I have found this setup to be very efficient. The two HP desktops run jobs that take a long time – like backups or print runs, or they are used for big projects we have going – stuff that I want to leave up (like maps). The Mac mini is used mostly for coding apps for the iPhone/iPad. The MacbookAir is my main day to day machine – so its running email, contact management, quickbooks, and document management. It is configured in such a way that on a moments notice I can pull its plug and dash out to a meeting.

The glass wall you see to the left of my desk is a 8’ wide x 4’ tall white board that we write on and/or tape things to as we work through projects .

How is your office configured?

One of my favorite blogs – has a great gallery of office setups – including this mobile one or thi sone in a barn – and this map shows where everyone is located that has made a contribution to Lifehackers Workspace show and tell.

Just a few days after I posted this article, I came across this showcase of minimalist office setups.

Technology presentation for the MN/Dakotas CCIM & SIOR Chapters – 11/10/11

Nov 11

Thanks to the MN/Dakotas CCIM chapter and SOIR for a fabulous turnout and a great session!

The list of must have iPad apps can be found here.
and the article I wrote on iPad apps can be found in the Journal of Property Management.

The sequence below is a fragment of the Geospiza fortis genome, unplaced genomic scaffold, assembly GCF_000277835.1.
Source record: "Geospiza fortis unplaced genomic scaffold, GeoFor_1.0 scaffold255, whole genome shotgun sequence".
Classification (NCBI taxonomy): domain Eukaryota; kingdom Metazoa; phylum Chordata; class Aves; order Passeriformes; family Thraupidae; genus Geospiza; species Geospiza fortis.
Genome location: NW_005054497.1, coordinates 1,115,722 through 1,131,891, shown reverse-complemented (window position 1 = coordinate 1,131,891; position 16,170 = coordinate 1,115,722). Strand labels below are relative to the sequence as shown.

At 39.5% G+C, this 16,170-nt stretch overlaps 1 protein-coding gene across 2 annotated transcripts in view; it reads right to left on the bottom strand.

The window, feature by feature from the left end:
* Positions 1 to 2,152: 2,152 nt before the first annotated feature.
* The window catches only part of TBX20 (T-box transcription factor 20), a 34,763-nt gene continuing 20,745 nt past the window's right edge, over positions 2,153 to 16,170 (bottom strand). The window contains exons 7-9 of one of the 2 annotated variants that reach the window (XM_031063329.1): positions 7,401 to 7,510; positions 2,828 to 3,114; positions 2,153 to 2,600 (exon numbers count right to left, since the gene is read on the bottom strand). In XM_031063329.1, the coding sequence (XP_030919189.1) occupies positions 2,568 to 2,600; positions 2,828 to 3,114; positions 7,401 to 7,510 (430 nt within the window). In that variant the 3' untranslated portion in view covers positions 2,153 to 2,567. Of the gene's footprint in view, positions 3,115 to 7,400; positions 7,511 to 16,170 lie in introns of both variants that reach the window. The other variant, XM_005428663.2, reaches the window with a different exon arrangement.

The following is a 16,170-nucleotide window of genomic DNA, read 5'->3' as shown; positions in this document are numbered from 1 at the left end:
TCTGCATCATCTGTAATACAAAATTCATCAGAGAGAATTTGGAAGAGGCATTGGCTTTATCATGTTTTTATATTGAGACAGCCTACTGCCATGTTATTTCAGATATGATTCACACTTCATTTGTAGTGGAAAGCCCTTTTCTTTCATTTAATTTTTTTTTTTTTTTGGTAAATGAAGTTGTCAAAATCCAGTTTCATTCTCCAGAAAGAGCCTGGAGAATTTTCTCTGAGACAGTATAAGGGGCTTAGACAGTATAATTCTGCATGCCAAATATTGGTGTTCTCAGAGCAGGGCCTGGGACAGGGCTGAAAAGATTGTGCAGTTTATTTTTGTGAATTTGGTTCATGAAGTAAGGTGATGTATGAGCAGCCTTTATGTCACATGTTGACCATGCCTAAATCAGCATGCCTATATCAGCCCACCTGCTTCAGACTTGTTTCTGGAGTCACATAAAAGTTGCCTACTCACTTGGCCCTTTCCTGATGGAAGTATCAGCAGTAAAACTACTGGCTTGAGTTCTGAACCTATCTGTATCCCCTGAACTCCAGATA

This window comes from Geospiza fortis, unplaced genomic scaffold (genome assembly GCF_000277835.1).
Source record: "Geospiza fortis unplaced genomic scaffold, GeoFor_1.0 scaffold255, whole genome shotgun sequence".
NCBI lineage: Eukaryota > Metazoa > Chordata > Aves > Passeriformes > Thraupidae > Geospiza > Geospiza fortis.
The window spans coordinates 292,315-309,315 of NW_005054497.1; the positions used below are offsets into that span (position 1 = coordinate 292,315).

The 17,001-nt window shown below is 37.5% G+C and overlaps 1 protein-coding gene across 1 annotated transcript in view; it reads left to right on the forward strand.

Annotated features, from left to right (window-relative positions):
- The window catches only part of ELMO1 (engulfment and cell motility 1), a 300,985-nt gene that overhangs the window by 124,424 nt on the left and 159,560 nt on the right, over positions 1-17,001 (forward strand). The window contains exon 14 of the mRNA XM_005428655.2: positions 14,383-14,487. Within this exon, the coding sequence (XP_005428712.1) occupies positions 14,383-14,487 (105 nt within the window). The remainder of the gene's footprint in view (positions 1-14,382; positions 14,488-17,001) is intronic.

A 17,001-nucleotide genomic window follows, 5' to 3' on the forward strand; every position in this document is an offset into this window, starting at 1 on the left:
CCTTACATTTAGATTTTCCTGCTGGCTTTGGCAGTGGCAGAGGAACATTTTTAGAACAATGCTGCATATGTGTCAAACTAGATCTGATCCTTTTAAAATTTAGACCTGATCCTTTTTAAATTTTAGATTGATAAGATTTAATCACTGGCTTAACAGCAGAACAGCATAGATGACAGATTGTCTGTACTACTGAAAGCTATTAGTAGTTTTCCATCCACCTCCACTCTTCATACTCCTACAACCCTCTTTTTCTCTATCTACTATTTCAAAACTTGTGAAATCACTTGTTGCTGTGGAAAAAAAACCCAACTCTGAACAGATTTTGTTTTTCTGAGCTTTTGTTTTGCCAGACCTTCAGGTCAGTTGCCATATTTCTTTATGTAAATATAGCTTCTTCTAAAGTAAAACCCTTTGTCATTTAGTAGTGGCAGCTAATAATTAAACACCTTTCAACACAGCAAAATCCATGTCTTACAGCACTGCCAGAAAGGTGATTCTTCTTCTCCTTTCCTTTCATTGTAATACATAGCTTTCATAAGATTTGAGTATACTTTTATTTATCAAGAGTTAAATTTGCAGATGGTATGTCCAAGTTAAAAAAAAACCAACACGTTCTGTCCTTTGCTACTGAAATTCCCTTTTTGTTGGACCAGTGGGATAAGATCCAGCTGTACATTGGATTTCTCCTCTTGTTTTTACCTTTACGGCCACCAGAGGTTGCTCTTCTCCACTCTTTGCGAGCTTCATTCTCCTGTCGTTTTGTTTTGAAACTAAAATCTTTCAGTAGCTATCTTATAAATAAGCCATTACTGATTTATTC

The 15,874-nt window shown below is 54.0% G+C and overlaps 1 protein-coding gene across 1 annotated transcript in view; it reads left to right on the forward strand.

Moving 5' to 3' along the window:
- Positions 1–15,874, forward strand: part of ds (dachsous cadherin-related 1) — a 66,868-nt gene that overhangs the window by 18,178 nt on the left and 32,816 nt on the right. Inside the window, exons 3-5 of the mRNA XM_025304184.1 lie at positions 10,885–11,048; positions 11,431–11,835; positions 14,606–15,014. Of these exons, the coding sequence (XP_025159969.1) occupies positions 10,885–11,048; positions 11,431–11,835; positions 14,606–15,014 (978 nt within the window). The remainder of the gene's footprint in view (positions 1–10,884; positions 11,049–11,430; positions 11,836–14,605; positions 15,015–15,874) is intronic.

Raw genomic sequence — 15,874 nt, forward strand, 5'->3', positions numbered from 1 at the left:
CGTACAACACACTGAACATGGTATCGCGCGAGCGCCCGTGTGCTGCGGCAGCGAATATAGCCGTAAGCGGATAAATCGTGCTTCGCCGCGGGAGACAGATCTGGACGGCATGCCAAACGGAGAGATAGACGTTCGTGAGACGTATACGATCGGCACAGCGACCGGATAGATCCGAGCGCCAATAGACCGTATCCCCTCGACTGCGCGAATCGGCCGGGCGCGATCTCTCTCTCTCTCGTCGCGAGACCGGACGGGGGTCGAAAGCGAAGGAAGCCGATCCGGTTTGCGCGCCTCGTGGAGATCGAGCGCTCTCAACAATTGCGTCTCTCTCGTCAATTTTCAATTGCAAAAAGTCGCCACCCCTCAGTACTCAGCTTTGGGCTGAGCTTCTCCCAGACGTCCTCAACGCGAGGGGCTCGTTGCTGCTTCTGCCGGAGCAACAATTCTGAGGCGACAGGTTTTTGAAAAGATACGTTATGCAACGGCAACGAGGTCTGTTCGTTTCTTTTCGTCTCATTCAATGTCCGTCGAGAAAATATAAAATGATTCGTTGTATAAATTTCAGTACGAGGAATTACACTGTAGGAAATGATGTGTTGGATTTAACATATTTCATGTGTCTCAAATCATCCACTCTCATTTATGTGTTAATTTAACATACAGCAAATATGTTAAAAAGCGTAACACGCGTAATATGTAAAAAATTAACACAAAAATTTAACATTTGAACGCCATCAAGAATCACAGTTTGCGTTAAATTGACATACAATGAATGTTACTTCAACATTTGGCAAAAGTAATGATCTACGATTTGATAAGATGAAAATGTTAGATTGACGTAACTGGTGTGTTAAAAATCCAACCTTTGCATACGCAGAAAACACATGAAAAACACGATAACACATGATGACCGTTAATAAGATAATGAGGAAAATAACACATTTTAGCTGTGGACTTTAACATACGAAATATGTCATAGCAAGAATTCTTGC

You can also always search our blog for iPad or Apps for the latest news.

and I’ve uploaded yesterday’s powerpoint here MN-CCIM-SIOR-Tech-SocialNetworkingWebinar-11102011.

If you have interest in taking our tech session a bit further and using social networking -click here to watch our Prezi.

IREM’s Journal of Property Management list of Apps

Sep 08

Every other month, I report on the latest technology for the IREM associations Journal Of Property Management in their “gadgets” column.

This month’s issue provids coverage on the must have apps for your iPhone and/or your iPad.

Thanks again to the IREM staff for doing a phenomenal job on the layout!

Cool photography app

Jul 01

I recently came across Microsoft’s PhotoSynth for the iPhone/iPad. This app “assembles” live photographs into a mosaic or collage of photos.

Here is a before and after shot of the auditorium at the Bank of America headquarters in Charlotte, NC.

Before my class started:

and during the class:

I’ve also used the tool to turn otherwise dull photos of properties into something that interests the viewer – like this one: